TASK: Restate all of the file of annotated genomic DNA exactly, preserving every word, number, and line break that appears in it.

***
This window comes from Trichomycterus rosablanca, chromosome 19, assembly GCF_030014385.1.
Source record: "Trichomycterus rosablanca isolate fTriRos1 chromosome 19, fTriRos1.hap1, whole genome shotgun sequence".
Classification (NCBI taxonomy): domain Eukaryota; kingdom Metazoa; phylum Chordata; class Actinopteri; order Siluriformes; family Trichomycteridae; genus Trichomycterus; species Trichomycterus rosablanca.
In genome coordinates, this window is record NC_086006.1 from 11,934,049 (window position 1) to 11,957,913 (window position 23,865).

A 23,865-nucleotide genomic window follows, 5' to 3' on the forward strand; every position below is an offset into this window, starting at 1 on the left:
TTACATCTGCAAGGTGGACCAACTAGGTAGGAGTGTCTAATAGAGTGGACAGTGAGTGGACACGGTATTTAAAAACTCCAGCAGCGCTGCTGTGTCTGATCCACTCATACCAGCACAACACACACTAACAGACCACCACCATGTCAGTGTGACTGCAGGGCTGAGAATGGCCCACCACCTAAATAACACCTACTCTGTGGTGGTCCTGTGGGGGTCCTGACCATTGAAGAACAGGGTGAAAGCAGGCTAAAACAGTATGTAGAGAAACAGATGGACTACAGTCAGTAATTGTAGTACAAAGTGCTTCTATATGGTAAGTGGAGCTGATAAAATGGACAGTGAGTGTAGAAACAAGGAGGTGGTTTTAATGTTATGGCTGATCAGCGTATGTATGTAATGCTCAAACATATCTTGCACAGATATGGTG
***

This window comes from Trichomycterus rosablanca, chromosome 19, assembly GCF_030014385.1.
Source record: "Trichomycterus rosablanca isolate fTriRos1 chromosome 19, fTriRos1.hap1, whole genome shotgun sequence".
Classification (NCBI taxonomy): domain Eukaryota; kingdom Metazoa; phylum Chordata; class Actinopteri; order Siluriformes; family Trichomycteridae; genus Trichomycterus; species Trichomycterus rosablanca.
In genome coordinates, this window is record NC_086006.1 from 11,934,049 (window position 1) to 11,957,913 (window position 23,865).

A 23,865-nucleotide genomic window follows, 5' to 3' on the forward strand; every position below is an offset into this window, starting at 1 on the left:
TTACATCTGCAAGGTGGACCAACTAGGTAGGAGTGTCTAATAGAGTGGACAGTGAGTGGACACGGTATTTAAAAACTCCAGCAGCGCTGCTGTGTCTGATCCACTCATACCAGCACAACACACACTAACAGACCACCACCATGTCAGTGTGACTGCAGGGCTGAGAATGGCCCACCACCTAAATAACACCTACTCTGTGGTGGTCCTGTGGGGGTCCTGACCATTGAAGAACAGGGTGAAAGCAGGCTAAAACAGTATGTAGAGAAACAGATGGACTACAGTCAGTAATTGTAGTACAAAGTGCTTCTATATGGTAAGTGGAGCTGATAAAATGGACAGTGAGTGTAGAAACAAGGAGGTGGTTTTAATGTTATGGCTGATCAGCGTATGTATGTAATGCTCAAACATATCTTGCACAGATATGGTG